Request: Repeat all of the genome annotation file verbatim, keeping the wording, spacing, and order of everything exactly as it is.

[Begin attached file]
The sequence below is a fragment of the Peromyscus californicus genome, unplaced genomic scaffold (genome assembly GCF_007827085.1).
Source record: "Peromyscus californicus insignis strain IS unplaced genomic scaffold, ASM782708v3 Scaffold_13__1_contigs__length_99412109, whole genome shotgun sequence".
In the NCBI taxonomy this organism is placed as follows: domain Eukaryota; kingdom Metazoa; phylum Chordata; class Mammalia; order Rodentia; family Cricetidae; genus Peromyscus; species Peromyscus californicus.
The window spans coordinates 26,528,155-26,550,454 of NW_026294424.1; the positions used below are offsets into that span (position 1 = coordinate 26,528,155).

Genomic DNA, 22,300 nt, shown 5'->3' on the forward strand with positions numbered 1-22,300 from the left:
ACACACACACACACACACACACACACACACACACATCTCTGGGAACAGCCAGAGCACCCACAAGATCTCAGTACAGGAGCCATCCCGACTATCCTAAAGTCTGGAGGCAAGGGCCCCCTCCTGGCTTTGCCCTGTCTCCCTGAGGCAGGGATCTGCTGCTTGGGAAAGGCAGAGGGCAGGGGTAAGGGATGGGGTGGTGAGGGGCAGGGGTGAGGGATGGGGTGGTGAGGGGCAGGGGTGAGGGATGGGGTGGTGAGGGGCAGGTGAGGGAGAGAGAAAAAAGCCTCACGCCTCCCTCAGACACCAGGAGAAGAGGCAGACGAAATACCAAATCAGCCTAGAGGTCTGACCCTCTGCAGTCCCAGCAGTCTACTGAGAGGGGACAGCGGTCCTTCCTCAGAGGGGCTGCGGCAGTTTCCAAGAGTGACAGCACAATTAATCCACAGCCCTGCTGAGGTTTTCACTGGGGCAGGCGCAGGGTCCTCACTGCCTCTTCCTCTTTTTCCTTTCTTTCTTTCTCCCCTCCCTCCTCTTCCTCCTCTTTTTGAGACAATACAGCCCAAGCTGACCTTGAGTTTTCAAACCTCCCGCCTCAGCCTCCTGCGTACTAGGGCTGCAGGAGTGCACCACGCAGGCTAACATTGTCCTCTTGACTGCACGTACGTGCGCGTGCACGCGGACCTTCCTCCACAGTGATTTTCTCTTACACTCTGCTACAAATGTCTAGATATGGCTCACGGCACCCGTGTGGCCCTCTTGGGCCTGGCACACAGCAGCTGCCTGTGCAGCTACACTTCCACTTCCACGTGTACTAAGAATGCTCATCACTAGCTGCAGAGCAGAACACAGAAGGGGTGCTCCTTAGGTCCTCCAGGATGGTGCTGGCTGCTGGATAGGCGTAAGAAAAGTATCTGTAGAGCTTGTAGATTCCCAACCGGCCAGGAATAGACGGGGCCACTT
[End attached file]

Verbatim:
The sequence below is a fragment of the Peromyscus californicus genome, unplaced genomic scaffold (genome assembly GCF_007827085.1).
Source record: "Peromyscus californicus insignis strain IS unplaced genomic scaffold, ASM782708v3 Scaffold_13__1_contigs__length_99412109, whole genome shotgun sequence".
In the NCBI taxonomy this organism is placed as follows: domain Eukaryota; kingdom Metazoa; phylum Chordata; class Mammalia; order Rodentia; family Cricetidae; genus Peromyscus; species Peromyscus californicus.
The window spans coordinates 26,528,155-26,550,454 of NW_026294424.1; the positions used below are offsets into that span (position 1 = coordinate 26,528,155).

Genomic DNA, 22,300 nt, shown 5'->3' on the forward strand with positions numbered 1-22,300 from the left:
ACACACACACACACACACACACACACACACACACATCTCTGGGAACAGCCAGAGCACCCACAAGATCTCAGTACAGGAGCCATCCCGACTATCCTAAAGTCTGGAGGCAAGGGCCCCCTCCTGGCTTTGCCCTGTCTCCCTGAGGCAGGGATCTGCTGCTTGGGAAAGGCAGAGGGCAGGGGTAAGGGATGGGGTGGTGAGGGGCAGGGGTGAGGGATGGGGTGGTGAGGGGCAGGGGTGAGGGATGGGGTGGTGAGGGGCAGGTGAGGGAGAGAGAAAAAAGCCTCACGCCTCCCTCAGACACCAGGAGAAGAGGCAGACGAAATACCAAATCAGCCTAGAGGTCTGACCCTCTGCAGTCCCAGCAGTCTACTGAGAGGGGACAGCGGTCCTTCCTCAGAGGGGCTGCGGCAGTTTCCAAGAGTGACAGCACAATTAATCCACAGCCCTGCTGAGGTTTTCACTGGGGCAGGCGCAGGGTCCTCACTGCCTCTTCCTCTTTTTCCTTTCTTTCTTTCTCCCCTCCCTCCTCTTCCTCCTCTTTTTGAGACAATACAGCCCAAGCTGACCTTGAGTTTTCAAACCTCCCGCCTCAGCCTCCTGCGTACTAGGGCTGCAGGAGTGCACCACGCAGGCTAACATTGTCCTCTTGACTGCACGTACGTGCGCGTGCACGCGGACCTTCCTCCACAGTGATTTTCTCTTACACTCTGCTACAAATGTCTAGATATGGCTCACGGCACCCGTGTGGCCCTCTTGGGCCTGGCACACAGCAGCTGCCTGTGCAGCTACACTTCCACTTCCACGTGTACTAAGAATGCTCATCACTAGCTGCAGAGCAGAACACAGAAGGGGTGCTCCTTAGGTCCTCCAGGATGGTGCTGGCTGCTGGATAGGCGTAAGAAAAGTATCTGTAGAGCTTGTAGATTCCCAACCGGCCAGGAATAGACGGGGCCACTT